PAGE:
In everyday speech, there is usually little need to distinguish between this and that. Where a distinction is made, it is generally when the speaker is physically in front of or pointing to something. Then, a distinction is often made by adding là ("here/there") or là-bas ("over there")
What do you mean "often kid is correct"? Do you mean on DL? What is the source of your conclusion on this? The point is that "child" and "kid" belong to different registers in English (standard vs. informal), just as "enfant" and "gamin(e)/"gosse" belong to different registers in French.
I have wondered about this as well. Looking at another page on the first site you have referenced, it seems that they equivocate "kid" and "child": http://context.reverso.net/traduction/anglais-francais/kid
Your other links seem to suggest that you are correct, so I will defer to your wisdom on the matter. Would you suggest that the link I have given above has given inaccurate translations, and that "kid" should never be translated to "enfant" (or vice versa)?
You may see a lot of things on Reverso--some of which are true. It is just better to understand the difference in register for "child" and "kid". "Child" will always be good for "enfant". Whereas "kid" will often come across better as "gamin(e)". It is an issue of register and the factor that confuses people is that many (English speakers) are unaware of the difference.
Sorry that took a while... but you still have the right to hear my answer. In English it's ok to ask "do you have kids?" While in French it wouldn't be fine to ask "avez vous des gamins?" Would it? So if it is fine to ask a mother if she has kids (even if it originally kid was a "rude" word) kid can't be such a rude word anymore while in french "gamin" remains "gamin". And therefore I thought kid could be used as a translation for enfant or a synonym for child. So that is the source of my conclusion that enfant could be translated with kid as well. But I totally agree that child would be the best translation.
It is, in a way. Because the "t" is added when a vowel follows, it's just as much for the next word as it is the "ce". For example..."cet ouiseau" is pronounced to sound more or less the same as "ce touiseau". That's not correct to write, but it's pretty much how it sounds.
Of course. French does not have a Present Continuous tense. So "il mange du poisson" may be translated as either "he eats fish" or "he is eating fish". When the French want to emphasize that the action is going on at this very moment, we would say "il est en train de manger du poisson". This latter form may only be translated to the English Present Continuous tense.
Mainly. See http://french.about.com/od/grammar/a/indefinite-demonstrative-pronoun.htm But it's important to note that the c' in c'est is not an adjective like cet is here; it's a pronoun.
It is confusing at first because "du" and "des" can mean "of the", but they can also be used as a different part of speech called a "partitive". It is used to express unspecified quantities of something. For example:
- Il mange du pain = He is eating bread (or) He is eating some bread. How much bread is he eating? We don't know but he is eating some of it. The partitive may be translated as "some" (referring to the unspecified quantity) but in English, it is more frequently ignored. It cannot be ignored in French.
- Elle mange de la pomme = She is eating (some) apple. How much apple is she eating? We don't know, but she is eating some of it.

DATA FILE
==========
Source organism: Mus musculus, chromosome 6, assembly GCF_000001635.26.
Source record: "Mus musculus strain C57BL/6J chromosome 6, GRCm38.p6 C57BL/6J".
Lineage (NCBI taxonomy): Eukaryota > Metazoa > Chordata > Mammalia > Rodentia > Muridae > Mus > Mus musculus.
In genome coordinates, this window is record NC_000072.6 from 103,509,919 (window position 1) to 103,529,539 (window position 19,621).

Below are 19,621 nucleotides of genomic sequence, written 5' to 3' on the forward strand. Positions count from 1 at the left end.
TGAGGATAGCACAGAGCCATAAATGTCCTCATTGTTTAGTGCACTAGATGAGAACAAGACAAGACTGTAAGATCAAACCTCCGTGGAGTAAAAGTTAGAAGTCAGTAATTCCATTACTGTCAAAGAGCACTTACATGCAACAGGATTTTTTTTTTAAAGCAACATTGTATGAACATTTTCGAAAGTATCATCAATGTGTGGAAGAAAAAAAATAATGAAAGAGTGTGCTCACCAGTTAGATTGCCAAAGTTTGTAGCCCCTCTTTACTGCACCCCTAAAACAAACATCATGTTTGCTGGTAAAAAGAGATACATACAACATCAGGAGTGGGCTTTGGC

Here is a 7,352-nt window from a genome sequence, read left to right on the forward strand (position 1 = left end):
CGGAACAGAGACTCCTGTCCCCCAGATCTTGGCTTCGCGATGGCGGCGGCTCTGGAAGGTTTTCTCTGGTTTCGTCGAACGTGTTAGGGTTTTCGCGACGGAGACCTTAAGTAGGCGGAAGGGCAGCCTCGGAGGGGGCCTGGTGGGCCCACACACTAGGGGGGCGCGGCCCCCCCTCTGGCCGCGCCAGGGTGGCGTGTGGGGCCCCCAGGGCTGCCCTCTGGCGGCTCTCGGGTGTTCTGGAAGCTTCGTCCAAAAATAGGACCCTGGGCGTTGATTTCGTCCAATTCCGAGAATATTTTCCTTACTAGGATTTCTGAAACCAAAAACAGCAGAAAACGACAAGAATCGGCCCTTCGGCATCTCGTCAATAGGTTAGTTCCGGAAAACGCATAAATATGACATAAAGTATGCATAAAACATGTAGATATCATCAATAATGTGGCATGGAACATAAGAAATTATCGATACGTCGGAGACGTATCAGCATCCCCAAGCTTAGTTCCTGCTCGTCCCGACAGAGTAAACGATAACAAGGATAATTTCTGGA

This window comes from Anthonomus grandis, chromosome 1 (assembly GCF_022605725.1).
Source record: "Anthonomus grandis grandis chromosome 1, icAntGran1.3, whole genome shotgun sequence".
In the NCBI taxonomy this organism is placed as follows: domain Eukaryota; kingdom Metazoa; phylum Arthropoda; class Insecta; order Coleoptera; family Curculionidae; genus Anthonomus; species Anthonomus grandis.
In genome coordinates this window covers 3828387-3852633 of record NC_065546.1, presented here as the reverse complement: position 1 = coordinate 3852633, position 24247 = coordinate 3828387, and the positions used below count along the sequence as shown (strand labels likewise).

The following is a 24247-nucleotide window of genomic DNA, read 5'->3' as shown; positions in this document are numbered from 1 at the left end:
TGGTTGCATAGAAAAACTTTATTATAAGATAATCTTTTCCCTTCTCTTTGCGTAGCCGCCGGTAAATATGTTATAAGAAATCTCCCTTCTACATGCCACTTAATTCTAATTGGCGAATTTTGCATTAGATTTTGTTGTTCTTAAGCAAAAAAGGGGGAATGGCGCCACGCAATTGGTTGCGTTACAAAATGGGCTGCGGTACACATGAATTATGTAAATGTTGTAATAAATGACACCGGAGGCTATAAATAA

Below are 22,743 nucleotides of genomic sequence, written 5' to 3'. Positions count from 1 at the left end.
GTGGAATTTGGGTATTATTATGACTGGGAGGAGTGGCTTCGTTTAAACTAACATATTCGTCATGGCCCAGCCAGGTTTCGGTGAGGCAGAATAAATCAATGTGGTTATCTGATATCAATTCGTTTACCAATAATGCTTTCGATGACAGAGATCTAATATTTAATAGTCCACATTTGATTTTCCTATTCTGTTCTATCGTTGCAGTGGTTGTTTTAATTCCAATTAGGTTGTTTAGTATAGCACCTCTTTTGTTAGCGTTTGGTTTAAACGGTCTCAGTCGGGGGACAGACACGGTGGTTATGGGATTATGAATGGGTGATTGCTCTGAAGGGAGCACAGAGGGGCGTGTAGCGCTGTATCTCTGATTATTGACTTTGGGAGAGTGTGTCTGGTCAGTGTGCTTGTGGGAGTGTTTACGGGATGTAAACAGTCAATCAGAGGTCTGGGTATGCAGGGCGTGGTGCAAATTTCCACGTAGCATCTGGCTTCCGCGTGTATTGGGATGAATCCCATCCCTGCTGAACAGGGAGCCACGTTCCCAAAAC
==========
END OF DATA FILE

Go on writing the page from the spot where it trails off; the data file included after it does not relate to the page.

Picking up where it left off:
- Je vais acheter des pommes = I am going to buy (some) apples. How many applies am I going to buy? We don't know, but it will be more than one.
Many people get confused when seeing "du" and "des", thinking these words must be translated as "of the", but context will reveal if it is referring to the unspecified quantity. Here is a more complete explanation of partitives. http://french.about.com/od/grammar/fl/Du-De-La-Deshellip-Expressing-Unspecified-Quantities-In-French.htm
When referring to an unspecified amount, the French must include the partitive article: du (masculine), de la (feminine), des (plural). In English, these words have no specific counterpart but "some" may be used. The "some" can be generally omitted in English with no sacrifice of meaning, but the partitive article (du, de la, des) cannot be omitted from the French.
The noun "enfant" is generally used as masculine, i.e., un enfant (meaning a male child). However, if you know the child is female, it can also be used as a feminine noun, i.e., une enfant. With the masculine version, you would say "cet enfant" for this/that child. For the feminine version, you would say "cette enfant" for this/that child. Incidentally, they sound exactly the same.
A Frence guy I dated would say "this" guy and "this" thing in English all the time, when he meant "That guy was such a jerk." Although it worked for sentence structure, it was sometimes difficult to understand what specifically he was talking about. Thats when I learned it is the same word in French.
Because it's not "un poisson", but "du poisson". I.e., we don't know how much or how many fish the child is eating. It's an unspecified quantity, so the partitive "du" is used with the masculine/singular "poisson". "De la" would be used for a feminine singular noun. "Des" would be used for a plural noun. http://french.about.com/od/grammar/fl/Du-De-La-Deshellip-Expressing-Unspecified-Quantities-In-French.htm
"Enfant" will always be correct as "child". The informal "kids" is often used when referring to les/des enfants but the singular form is not always absolutely interchangeable due to the informality of "kid". If you want to use the informal word "kid", there is "gamin(e)" or of "gosse".